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Rockville, Md. (June 8, 2022)—Arterial stiffness and blood pressure in young, otherwise healthy adults may take as long as six months to improve following a COVID-19 infection, according to research conducted at Appalachian State University in North Carolina. The discovery was made in a follow-up study using longitudinal tracking of people recently infected with COVID-19. The findings are published ahead of print in the Journal of Applied Physiology, and the study has been chosen as an APSselect article for June.

“I think this is a step in the right direction to understanding the potential long-term vascular
complications caused by COVID-19.”
—Stephen Ratchford, PhD

Physiologists wanted to know if or when arterial stiffness and blood pressure in 14 young adults (seven men and seven women) would improve following a COVID-19 infection. Progress in these areas would ultimately improve vascular health during the recovery process. Arterial stiffness is typically caused by aging, hardening of artery walls and inflammation. Increased arterial stiffness or blood pressure is associated with an increased risk of cardiovascular diseases such as heart failure, hypertension and stroke.

The researchers performed testing on the study volunteers in a lab once a month for six months. Testing included a health survey and measurements of blood pressure and pulse wave velocity, and pulse wave analysis, among other markers of arterial disease. Researchers began seeing improvements to arterial stiffness and blood pressure by months five and six. The results of the study suggest that several months of recovery after infection may be necessary, even for young, healthy adults.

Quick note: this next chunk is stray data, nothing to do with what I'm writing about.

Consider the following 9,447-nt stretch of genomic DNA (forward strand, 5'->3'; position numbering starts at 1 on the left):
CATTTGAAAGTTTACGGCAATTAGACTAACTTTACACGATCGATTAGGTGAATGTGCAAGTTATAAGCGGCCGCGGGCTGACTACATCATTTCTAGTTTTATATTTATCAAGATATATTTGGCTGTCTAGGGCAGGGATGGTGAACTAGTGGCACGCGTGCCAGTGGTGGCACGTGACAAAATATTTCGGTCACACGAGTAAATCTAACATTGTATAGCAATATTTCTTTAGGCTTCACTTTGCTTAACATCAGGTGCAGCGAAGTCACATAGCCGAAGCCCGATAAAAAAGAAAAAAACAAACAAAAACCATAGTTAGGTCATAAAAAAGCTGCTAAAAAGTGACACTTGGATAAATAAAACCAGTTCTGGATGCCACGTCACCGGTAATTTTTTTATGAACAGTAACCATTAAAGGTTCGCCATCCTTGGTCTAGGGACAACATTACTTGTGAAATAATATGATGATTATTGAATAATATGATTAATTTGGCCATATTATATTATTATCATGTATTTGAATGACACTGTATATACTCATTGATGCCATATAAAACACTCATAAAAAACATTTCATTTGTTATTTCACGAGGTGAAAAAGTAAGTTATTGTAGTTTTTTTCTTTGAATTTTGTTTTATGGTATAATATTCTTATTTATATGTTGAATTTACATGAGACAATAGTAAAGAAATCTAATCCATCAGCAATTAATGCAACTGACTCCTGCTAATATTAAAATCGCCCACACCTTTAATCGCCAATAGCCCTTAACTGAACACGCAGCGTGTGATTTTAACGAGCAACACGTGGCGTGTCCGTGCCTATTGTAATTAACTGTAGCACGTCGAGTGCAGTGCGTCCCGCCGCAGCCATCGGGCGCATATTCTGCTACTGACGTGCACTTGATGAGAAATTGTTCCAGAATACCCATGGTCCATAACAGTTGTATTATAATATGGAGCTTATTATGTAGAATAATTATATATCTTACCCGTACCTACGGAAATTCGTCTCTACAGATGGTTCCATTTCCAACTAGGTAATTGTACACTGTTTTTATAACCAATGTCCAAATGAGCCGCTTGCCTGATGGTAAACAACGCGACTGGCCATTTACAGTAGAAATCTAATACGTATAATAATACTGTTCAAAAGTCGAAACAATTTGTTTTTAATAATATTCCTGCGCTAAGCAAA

“We need a better understanding of the long-term impact of COVID-19,” said Stephen Ratchford, PhD, principal investigator on the study. “I think this is a step in the right direction to understanding the potential long-term vascular complications caused by COVID-19. If it can take young, relatively healthy individuals this long to recover, I am curious about more susceptible populations and how others will recover following additional infections with other COVID-19 variants.”

Read the full article, “Six-month longitudinal tracking of arterial stiffness and blood pressure in young adults following SARS-CoV-2 infection.” It is highlighted as one of this month’s “best of the best” as part of the American Physiological Society’s APSselect program. Read all of this month’s selected research articles.

NOTE TO JOURNALISTS: To schedule an interview with a member of the research team, please contact APS Media Relations or call 301.634.7314. Find more research highlights in our Newsroom.

Physiology is a broad area of scientific inquiry that focuses on how molecules, cells, tissues and organs function in health and disease. The American Physiological Society connects a global, multidisciplinary community of more than 10,000 biomedical scientists and educators as part of its mission to advance scientific discovery, understand life and improve health. The Society drives collaboration and spotlights scientific discoveries through its 16 scholarly journals and programming that support researchers and educators in their work.

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